It can be annoying, but it gets results
It’s all too common to be having a conversation with someone only to have that person take a very black-or-white stance about some situation or decision that they are recommending. The problem with this is that it can be difficult to understand why that person has taken such a firm position. It would be helpful to know why they might be taking such a strong stance in order to help problem-solve (something we leaders love to do!).
This is especially true for a business leader. When someone in your organization comes to you with a decision or a suggested course of action, it can be extremely valuable to understand the real issues that might be driving that decision. But it also might be difficult to get your employee to explain the root cause of why they want to make that decision.
The next time you run into a scenario like this, it’s time to peel back the onion using a technique that’s come to be called “The 5 Whys.” I didn’t invent the concept, it’s been around for a while, but I have found it to be particularly effective at getting to the bottom of any issue.
For example, let’s say that one of the executives on your team comes to you with a proposal to raise prices. Rather than comment on the actual details of the proposal, you could start off with a single question: why do you think we need to raise prices (the first Why)?
That question will elicit a response that begins to peel back the cover on the issue. Let’s say the executive responds by saying that you need to raise prices to improve profitability. That then opens the door to asking your second “why?”
You can see how this might unfold as you continue to probe the reasoning behind the decision. Ultimately, after you have asked “why?” for the fifth time, you should be able to expose the root cause of the issue.
In our scenario, perhaps it’s learning that your key suppliers have raised their prices–which has put pressure on the company’s profits, leading your executive to ask for a price raise.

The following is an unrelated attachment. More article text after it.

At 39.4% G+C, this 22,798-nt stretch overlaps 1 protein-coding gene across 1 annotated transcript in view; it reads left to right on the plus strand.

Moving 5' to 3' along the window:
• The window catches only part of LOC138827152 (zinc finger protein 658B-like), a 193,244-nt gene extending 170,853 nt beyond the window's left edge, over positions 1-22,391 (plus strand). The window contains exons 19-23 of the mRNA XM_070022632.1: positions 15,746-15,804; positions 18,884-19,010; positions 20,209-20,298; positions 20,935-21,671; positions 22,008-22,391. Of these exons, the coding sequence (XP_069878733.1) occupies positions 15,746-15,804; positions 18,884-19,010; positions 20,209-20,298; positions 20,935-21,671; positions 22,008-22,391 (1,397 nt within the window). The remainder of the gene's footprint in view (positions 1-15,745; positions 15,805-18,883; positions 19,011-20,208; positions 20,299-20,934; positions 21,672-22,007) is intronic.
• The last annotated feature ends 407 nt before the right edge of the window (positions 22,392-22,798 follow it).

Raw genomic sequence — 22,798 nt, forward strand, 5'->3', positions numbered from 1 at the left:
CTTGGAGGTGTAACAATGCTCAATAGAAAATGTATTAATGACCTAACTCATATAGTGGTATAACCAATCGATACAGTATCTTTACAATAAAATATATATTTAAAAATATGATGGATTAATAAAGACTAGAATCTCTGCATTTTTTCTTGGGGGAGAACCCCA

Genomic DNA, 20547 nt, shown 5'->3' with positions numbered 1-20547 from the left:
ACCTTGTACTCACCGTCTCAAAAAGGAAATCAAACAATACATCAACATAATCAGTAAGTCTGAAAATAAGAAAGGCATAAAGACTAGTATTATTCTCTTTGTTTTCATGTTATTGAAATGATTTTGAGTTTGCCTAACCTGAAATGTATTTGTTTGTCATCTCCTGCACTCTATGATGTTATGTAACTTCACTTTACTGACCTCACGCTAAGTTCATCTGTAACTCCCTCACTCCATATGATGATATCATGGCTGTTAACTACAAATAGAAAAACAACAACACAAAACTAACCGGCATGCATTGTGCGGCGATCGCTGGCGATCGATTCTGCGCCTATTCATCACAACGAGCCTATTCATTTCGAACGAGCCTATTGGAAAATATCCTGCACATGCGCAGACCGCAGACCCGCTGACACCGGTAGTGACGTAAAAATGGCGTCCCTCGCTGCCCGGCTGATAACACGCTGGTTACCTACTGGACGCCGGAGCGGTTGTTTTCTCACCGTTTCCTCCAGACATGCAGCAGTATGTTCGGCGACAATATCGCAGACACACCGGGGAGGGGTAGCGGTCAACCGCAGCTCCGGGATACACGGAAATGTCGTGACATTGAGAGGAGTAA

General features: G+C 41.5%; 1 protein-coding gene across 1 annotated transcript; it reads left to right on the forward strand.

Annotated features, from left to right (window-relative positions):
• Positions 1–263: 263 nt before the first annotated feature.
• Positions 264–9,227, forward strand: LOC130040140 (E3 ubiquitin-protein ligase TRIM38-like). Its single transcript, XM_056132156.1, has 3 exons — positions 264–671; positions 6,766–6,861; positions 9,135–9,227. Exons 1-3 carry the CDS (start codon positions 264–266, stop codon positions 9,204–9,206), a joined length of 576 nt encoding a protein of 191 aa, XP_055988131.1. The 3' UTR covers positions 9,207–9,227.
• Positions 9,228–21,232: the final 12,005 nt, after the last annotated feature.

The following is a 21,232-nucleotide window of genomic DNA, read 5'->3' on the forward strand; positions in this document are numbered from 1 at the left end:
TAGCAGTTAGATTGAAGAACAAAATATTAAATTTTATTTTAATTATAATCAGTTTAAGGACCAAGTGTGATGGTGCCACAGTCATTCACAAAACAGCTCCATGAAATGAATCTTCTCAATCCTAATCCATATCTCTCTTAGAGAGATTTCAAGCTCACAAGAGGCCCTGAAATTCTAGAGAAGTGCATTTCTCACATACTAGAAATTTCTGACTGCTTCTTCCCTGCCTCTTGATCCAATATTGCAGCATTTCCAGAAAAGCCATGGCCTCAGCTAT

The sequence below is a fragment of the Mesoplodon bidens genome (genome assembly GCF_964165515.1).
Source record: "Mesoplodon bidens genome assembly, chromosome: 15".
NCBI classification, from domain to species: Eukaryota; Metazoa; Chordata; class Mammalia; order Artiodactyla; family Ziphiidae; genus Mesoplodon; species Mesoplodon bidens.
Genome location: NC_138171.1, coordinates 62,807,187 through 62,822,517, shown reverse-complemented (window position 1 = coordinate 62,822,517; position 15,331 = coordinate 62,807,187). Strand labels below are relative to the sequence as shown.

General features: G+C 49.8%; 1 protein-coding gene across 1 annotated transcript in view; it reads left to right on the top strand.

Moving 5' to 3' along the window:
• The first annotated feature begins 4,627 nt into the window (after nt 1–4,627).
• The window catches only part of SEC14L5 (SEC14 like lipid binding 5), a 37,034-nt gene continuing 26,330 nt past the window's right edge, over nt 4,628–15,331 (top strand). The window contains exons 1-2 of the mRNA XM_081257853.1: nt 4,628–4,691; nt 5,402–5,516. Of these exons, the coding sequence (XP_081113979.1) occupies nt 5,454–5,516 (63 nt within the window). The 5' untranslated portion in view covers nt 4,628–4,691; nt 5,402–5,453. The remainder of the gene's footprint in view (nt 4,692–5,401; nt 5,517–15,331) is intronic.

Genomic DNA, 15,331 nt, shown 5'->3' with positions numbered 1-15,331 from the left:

While that might still be a viable option, you’ve also uncovered other courses of action by driving to the root cause of the problem. Instead of raising prices, for example, which might annoy your customers, you could instead go back to the negotiating table with your suppliers to get a discount.
If you hadn’t asked why you might have found yourself going down a path that could have hurt the business because you didn’t truly understand what was causing the pain in the first place.
Again, the point is that by peeling back the onion by using the 5 Whys, you can better make decisions that address the core of the problem instead of just the symptoms that might be easier to identify.
A word of caution, however: some people can find this technique overly annoying and probing. It can make some people feel like they’re under investigation–especially when they first start using it. Anyone that has a 3-year-old child will tell you that this can get pretty annoying.
But it’s been my experience that if you stick with it, it creates behavior changes in your people where they begin to expect to be asked why–so they come prepared with the answers.
That becomes a win-win for the organization and your people since they begin to do a better job at digging at the root cause of problems before jumping to conclusions.
So if you’re having issues understanding why your organization makes decisions, put the 5 whys to work–and you’ll begin to see issues of all kinds in a whole new light.